O Soundtrack My Heart
By Conrad Amenta | 6 December 2008
My friends and I were watching a satellite feed from New York when we saw it. The Trans Siberian Orchestra were playing the Nassau Coliseum on Long Island; each of us had a mutual reaction. Despite all tugs of natural disposition in more respectable directions, that shit looked awesome. Of course the band’s music is entirely beside the point, and irony is a meal that sustains only slightly; the show appears, manifests in all its cacophonous idiocy, as pure spectacle, with as much substance to it as a Pink Floyd light show. And yet also, on some level we need not necessarily acknowledge, it is the kind of thing we’ve got to see. We wondered if there is such a thing as a legitimate alternative. So it’s only a little bit surprising that 2008’s edition of the album that sneaks in at the end of the year, and so will probably end up overlooked, should be a band that is inspired in part by the oeuvre of the obvious gesture. Mike Oldfield, Tangerine Dream, and Vangelis, they of Blade Runner soundtrack fame, are each in part responsible for this, the kind of music so caught up in its sense of mysticism and lore that, I swear to God, there’s Yanni’s moustache rising in the night sky to guide Pivot’s brothers Pike on their musical sabbatical.
So what the hell are they doing on Warp, as opposed to some far-flung vestige of Island-Atlantic’s AOR wing? It’s all there: the metallic sheen of immaculate producing (mixed by John McEntire); the bloodless efficiency of inhuman percussion; the guitar solos presented in jags and spurts of virtuoso indulgence; the ambient opener; the interpretive dance partner in the first seconds of the title track; the synths all over the place, like sheaves of aurora, big and dumb and obvious. Geek-chique and its healthy appetite for irony is hardly alien to indie with its outsider roots. Rob Crow’s various musical projects, for instance, don’t seem at all disingenuous and yet wouldn’t function at all without a generation raised on Transformers. Or, the short answer being that Warp recognized a good thing when they saw it.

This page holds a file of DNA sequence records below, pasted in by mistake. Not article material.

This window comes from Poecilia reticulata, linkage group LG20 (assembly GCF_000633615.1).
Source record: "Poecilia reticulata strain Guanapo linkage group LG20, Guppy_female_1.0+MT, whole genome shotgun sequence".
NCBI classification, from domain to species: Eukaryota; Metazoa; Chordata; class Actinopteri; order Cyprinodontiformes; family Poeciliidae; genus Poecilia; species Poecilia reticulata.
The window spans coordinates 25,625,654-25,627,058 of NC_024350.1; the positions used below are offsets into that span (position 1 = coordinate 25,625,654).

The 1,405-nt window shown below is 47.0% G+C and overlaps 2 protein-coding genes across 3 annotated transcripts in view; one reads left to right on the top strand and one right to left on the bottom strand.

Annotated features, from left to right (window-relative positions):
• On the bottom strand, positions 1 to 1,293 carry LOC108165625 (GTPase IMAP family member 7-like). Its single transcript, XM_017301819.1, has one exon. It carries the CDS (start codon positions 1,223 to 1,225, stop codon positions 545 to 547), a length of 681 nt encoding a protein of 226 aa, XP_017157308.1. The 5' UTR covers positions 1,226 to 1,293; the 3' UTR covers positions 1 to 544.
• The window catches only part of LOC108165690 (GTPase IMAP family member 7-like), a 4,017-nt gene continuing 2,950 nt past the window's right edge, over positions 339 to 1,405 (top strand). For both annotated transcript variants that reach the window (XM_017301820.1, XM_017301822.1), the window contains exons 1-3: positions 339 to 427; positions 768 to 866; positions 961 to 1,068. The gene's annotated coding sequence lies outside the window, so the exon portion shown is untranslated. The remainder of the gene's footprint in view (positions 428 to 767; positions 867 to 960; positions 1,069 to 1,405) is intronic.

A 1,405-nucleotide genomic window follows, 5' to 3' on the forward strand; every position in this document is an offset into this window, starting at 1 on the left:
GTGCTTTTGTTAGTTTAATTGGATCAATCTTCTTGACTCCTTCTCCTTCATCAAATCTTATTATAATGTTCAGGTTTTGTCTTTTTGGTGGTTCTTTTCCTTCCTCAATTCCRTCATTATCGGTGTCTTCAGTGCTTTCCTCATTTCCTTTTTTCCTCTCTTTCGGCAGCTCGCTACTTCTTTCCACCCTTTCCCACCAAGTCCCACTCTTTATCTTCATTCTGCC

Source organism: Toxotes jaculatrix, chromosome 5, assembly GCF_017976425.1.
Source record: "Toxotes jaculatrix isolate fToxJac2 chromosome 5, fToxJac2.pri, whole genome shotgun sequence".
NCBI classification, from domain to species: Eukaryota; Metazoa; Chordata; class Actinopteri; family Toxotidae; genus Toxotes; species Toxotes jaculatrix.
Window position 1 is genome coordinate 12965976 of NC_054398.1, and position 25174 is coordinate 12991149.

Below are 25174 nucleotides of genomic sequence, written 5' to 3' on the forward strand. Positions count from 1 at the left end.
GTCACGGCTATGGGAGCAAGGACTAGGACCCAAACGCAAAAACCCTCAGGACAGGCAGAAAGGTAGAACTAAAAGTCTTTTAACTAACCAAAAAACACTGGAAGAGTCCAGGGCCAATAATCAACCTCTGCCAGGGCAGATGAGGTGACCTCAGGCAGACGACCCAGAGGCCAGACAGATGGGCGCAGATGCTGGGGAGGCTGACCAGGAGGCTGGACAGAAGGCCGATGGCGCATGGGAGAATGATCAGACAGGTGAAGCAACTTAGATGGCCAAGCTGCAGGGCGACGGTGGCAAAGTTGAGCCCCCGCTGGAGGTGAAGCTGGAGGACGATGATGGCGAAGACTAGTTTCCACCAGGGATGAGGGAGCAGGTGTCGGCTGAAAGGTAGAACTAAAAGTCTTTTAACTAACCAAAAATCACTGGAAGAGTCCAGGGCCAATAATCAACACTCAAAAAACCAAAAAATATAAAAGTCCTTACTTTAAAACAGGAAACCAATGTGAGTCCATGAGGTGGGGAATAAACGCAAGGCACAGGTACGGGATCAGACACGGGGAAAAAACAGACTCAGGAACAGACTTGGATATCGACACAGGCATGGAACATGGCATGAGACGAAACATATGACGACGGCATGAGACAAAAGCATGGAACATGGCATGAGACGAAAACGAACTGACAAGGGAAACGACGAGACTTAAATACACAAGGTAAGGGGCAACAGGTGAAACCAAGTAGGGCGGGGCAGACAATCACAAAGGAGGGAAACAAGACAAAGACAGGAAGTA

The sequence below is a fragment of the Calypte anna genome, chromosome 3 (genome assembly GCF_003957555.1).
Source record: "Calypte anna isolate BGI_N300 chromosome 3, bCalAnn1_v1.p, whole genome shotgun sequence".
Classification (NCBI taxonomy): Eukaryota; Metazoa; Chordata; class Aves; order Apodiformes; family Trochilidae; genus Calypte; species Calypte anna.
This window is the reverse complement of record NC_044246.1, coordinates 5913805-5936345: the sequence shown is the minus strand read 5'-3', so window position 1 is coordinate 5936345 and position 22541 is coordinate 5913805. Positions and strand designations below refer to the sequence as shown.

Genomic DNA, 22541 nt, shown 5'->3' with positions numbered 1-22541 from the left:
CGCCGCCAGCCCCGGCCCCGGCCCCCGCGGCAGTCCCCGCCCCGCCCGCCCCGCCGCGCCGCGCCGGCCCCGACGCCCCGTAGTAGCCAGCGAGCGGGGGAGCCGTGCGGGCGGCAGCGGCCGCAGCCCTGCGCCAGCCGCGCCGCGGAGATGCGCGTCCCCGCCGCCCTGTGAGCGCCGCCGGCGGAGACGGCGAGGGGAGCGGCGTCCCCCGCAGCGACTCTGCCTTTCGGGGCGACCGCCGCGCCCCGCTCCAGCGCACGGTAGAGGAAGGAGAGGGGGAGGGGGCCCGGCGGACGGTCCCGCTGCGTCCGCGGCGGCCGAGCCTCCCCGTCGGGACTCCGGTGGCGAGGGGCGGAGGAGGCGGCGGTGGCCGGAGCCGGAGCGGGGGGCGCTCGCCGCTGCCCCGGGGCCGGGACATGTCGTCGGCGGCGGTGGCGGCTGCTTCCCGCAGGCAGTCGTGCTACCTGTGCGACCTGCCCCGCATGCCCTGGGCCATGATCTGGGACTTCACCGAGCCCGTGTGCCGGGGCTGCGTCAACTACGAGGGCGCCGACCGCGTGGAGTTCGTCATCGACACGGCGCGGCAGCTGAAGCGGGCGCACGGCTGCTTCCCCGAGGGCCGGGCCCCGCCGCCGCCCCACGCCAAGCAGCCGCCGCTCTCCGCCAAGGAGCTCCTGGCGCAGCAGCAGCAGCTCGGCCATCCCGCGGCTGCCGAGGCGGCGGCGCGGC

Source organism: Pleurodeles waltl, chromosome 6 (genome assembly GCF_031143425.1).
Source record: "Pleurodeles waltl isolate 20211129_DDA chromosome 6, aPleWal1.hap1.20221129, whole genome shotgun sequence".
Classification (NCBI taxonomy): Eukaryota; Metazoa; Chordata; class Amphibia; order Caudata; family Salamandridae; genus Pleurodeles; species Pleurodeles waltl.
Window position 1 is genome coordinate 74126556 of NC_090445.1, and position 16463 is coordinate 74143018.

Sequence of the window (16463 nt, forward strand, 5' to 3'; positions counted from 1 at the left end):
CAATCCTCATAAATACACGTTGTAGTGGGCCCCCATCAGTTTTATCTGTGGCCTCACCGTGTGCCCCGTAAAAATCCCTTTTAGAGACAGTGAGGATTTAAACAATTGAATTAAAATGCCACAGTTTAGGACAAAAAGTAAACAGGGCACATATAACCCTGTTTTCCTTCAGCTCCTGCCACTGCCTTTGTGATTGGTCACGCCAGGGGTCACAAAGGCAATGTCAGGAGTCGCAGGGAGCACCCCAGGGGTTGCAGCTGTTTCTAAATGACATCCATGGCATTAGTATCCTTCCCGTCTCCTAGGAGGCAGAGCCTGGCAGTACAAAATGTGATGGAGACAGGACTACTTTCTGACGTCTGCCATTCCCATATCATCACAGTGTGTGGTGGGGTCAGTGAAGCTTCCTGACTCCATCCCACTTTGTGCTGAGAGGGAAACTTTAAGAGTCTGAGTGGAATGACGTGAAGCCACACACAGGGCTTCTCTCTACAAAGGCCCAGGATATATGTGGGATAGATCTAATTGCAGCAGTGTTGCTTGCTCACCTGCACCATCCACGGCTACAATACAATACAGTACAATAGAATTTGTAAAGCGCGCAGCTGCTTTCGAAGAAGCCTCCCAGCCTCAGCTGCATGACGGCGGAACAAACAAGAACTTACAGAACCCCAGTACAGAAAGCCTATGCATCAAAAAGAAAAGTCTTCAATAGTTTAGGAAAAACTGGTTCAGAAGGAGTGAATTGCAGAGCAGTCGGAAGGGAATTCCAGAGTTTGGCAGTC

That’s because, despite all the quasi-soundtrack leanings, Pivot also possess that rare balance of immediacy and densely populated song-spans. “In the Blood” is demonstrative: great Ghostbusters synthesizers that occasionally stutter with ’80s rap charm, but contrast effortlessly with gradually complicated polyrhythms and growing guitar lines like spindly fingers. The title track is even more unabashed: the aforementioned opening section leads into guitars that stupidly ring out in dramatic gestures. If not for the back-and-forth keyboard line and perfect, interlocking rhythm sections that build and commit to each subsequent motion, my dad might very well point to this and nod, as if after a long search finally coming upon evidence of halcyon rock ‘n roll. It’d be over too soon for him, though; Pivot’s concision is one of their great strengths. “Fool in the Rain,” clocking in at just over three minutes, manages to culminate to a crescendo effortlessly without becoming tired or blowing its wad early, the sort of formula Mogwai’s built a career on. And “Sweet Memory,” a two-toned, shifting driver that seems on the edge of neu-rock absurdity for its rolling toms and tightly-strung guitar lines, manages to break itself into sweetly digestible parts. It’s as if Pivot know just how far the audience will tolerate this kind of grandstanding.
Of course, as those titles and that cover show, we’re only a few bad lyrics away from Pivot being exactly like every terrible band I’ve alluded to over the course of this review. Thankfully, Pivot are entirely instrumental and so the entire exercise has the feel of a masterfully executed insertion of tongue into cheek, even if that premise has the feel of me reaching for stylistic justification. And I’m ignoring that such theatrical prog as I’ve mocked is successful precisely because it translates so well between the stage and the space between one’s headphones; so long as people take themselves too seriously melodrama will always have a market, and one could do far, far worse than such an occasionally elegant and skillfully performed record.